The element of surprise was pivotal to Beirut’s exhilarating Gulag Orkestar. At a time when skinny-fit vagabonds were blurting out tedious ten-a-penny riffs, a shoulder shrugging 20-year-old was orchestrating an ambuscade of striding percussion, deft ukulele bristles and bulging horn flourishes that marched proudly to the traversing rhythms of Eastern Europe. It was a rare explosion of vibrancy in a cocoon of grey sonic insipidity; a stunning declaration of war on the aural myopia that had saturated our eardrums. And once Zach Condon staggered onto the battlefield trumpet in hand, warbling veraciously over those hypnotic Balkan soundscapes, the struggle was over – surrender was all you could do.
But the effects of such an abrupt invasion are fleeting; pretty soon attention abates and questions are posed. It’s during this time of doubt and mistrust where unequivocal, unadulterated talent ascends above the one-trick mares wheeled out as limbless talking heads on spirit-sapping Channel 4 list-umentaries. And with the release of Beirut’s second LP The Flying Club Cup, Condon’s moment of judgement has finally arrived. Make no mistake: a Gulag Orkestar Mk II would hardly render this precocious talent the gypsy-folk embodiment of Junior Senior, but to linger on the debut’s laurels would suppress the captivating aura of reformation that felt like such a juggernautal antithesis in the first place.
Luckily, Zachery’s an explorer - one completely ill at ease with stringing out a winning formula for another effortless victory - and in the sound of_ The Flying Club Cup we find our wily young troubadour packing up his instrument bulging nap-sack and soaring onwards in search pastures new. The ghoulish Balkansian stomps that infused every crevasse of Orkestar have vanished, replaced with charming trinkets of chanson pop melody and swaying Baroque cracknels. It’s a record that transcends beyond the swarming despondency engulfed in the likes of _‘Postcards From Italy’ or ‘After The Curtain’, lending itself more to the retrospective sky-larking that spilled out from last year’s Lon Gisland EP. But what The Flying Club Cup shares with its darkly-tinged predecessor is an overwhelming penchant to excavate uncultivated lands - and this time the setting’s decidedly more Gallic.
Yet from ‘Nantes’’ first brittle organ flicker its clear Condon’s composed equilibrium has been ruffled by this newly arrived destination. His unmistakable brazen croon is tempered with a fatigued tenderness that twists the mariachi saunter of brass and percussion into an evocative ballad, and this downtrodden sense of self-assessment entwines itself throughout the fabric of every intricately woven track. The dramatic symbol clashes and haunting choral backdrop still present themselves thrillingly in ‘Guyamas Sonora’’s climatic opus but Condon shies away from the indecipherable wail of old, becoming more statesman like in projection. And for that,_ The Flying Club Cup _is all the more mesmerising.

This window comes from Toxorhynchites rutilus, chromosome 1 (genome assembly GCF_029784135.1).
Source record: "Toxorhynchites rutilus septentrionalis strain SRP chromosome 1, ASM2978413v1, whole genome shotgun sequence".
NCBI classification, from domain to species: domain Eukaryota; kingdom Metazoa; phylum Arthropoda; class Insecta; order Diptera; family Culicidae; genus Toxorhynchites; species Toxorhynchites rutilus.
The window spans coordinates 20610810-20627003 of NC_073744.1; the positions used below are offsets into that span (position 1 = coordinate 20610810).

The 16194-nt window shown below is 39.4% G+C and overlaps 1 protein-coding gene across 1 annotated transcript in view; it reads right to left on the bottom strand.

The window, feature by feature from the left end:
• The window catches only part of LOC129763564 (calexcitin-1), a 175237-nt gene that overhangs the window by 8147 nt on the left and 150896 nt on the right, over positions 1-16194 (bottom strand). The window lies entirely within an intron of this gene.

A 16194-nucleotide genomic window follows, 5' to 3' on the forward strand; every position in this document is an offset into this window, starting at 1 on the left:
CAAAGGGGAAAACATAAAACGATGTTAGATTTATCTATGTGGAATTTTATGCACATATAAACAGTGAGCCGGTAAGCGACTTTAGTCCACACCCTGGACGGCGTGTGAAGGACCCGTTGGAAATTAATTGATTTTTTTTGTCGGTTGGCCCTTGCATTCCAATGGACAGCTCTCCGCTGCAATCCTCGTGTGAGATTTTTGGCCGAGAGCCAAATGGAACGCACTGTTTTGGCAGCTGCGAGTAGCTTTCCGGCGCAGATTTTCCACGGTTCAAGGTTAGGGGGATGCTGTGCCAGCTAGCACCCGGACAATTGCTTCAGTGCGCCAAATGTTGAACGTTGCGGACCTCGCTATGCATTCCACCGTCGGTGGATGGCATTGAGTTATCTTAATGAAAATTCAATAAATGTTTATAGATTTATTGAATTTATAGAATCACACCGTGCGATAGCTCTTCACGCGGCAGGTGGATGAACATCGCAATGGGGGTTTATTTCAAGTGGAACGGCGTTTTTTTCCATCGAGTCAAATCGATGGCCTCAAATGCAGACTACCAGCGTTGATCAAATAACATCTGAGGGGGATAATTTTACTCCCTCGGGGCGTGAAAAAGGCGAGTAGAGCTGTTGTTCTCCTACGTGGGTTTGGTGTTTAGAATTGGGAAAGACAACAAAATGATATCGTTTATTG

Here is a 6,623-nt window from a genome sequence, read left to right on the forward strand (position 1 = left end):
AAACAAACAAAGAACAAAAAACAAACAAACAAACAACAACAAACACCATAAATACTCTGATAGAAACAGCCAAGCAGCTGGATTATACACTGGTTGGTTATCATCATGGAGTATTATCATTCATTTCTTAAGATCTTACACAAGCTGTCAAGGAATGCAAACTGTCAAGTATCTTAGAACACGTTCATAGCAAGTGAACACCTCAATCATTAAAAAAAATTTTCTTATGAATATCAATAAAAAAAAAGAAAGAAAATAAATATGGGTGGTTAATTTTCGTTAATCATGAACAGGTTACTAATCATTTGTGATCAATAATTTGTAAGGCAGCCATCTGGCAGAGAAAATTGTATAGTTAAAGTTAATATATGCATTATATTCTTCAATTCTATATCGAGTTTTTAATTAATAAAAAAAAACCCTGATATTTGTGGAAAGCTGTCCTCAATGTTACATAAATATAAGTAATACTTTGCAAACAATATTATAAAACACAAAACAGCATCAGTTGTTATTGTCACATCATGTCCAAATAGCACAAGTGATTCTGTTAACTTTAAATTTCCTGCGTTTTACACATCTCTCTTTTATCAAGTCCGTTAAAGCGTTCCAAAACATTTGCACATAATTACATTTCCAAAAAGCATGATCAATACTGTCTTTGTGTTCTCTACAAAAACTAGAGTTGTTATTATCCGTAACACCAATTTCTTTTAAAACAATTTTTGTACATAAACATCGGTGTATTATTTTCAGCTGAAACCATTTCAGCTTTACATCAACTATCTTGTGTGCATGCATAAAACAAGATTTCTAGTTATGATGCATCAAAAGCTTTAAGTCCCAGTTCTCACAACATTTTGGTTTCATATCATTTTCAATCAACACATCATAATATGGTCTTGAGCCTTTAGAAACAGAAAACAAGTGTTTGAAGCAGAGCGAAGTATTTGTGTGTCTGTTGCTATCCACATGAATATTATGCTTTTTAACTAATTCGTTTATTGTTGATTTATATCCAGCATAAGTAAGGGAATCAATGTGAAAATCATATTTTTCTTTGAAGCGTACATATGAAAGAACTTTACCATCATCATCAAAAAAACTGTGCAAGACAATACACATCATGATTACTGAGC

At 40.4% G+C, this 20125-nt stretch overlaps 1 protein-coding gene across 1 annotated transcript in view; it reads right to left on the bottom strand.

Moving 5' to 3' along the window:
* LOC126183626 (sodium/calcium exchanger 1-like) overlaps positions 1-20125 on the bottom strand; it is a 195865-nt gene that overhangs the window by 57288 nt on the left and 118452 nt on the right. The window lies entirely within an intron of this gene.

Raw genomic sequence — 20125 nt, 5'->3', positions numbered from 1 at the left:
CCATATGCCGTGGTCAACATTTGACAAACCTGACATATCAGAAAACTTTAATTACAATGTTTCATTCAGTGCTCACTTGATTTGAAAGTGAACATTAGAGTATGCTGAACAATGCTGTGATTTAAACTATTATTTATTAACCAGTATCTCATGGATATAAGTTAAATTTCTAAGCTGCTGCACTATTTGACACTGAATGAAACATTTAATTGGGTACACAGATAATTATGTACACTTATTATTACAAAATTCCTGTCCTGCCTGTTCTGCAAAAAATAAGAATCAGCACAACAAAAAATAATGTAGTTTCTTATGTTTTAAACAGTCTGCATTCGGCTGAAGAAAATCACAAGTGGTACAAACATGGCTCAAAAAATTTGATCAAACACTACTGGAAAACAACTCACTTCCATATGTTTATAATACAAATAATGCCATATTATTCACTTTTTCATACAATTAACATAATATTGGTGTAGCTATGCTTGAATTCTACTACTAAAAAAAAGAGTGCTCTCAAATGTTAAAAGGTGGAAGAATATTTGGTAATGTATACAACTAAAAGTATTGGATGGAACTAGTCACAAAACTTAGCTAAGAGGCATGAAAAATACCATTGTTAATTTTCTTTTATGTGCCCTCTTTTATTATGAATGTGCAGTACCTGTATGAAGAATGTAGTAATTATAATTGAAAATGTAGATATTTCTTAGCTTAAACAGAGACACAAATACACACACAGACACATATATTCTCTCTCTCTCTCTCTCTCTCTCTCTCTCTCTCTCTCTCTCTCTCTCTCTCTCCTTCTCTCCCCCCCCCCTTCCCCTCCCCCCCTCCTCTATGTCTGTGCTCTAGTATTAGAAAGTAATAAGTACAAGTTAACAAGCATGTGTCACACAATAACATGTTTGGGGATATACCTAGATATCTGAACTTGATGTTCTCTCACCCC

Venturing out on to windswept Parisian streets, Zach’s tankard-swigging trill leads ‘A Sunday Smile’ through a weeping horn-blowing carousel to the gorgeous ukulele bluster of ‘The Penalty’ before axis-spinning onto album highlight ‘Forks And Knives (La Fete)’’s illuminated pathway. A shuffling big-band cacophony of trumpet, strings and tickling mandolin, this lamp-swinging saunter swoons to a twinkle-toed Broadway-esque rhythm that rises perkily above the heart-breaking introversion of ‘Un Dernier Verre (Pour La Route)’ or the title track’s gushing orchestration.
Speckles of Jacques Brel emanate through the spine of this touching, elegiac affair – particularly during the ornately structured ‘Cliquot’ where the twitching, convulsive tones of Final Fantasy’s Owen Pallet mingle amidst breathless accordion wheezes and rat-a-tat drum stumbles – but embedded within woozy, romance-trickled laments like ‘Cherbourg’ lies the mature lyrical persuasiveness of a vaudevillian Cave or Waits. Such glowing accolades may seem impetuous considering this is but the second notch on Condon’s barely creaking musical bed-post, yet every inch is so tenderly crafted there’s little doubt more knee-trembling triumphs lie ahead for our cherub-cheeked wanderer.
Despite being the unmistakable sound of Beirut, this is not the Orkestar extension so widely expected. Rather than congesting the listener with frantic Eastern European folk shanties, a poignant nobility and romantic notion of contemporary France permeates its way into your conscience with unbridled zeal. The surprise may have eroded through the passing of time but with the spellbinding release of The Flying Club Cup young Zachery Condon proves he’s lost none of his creative sparkle.
8Billy Hamilton's Score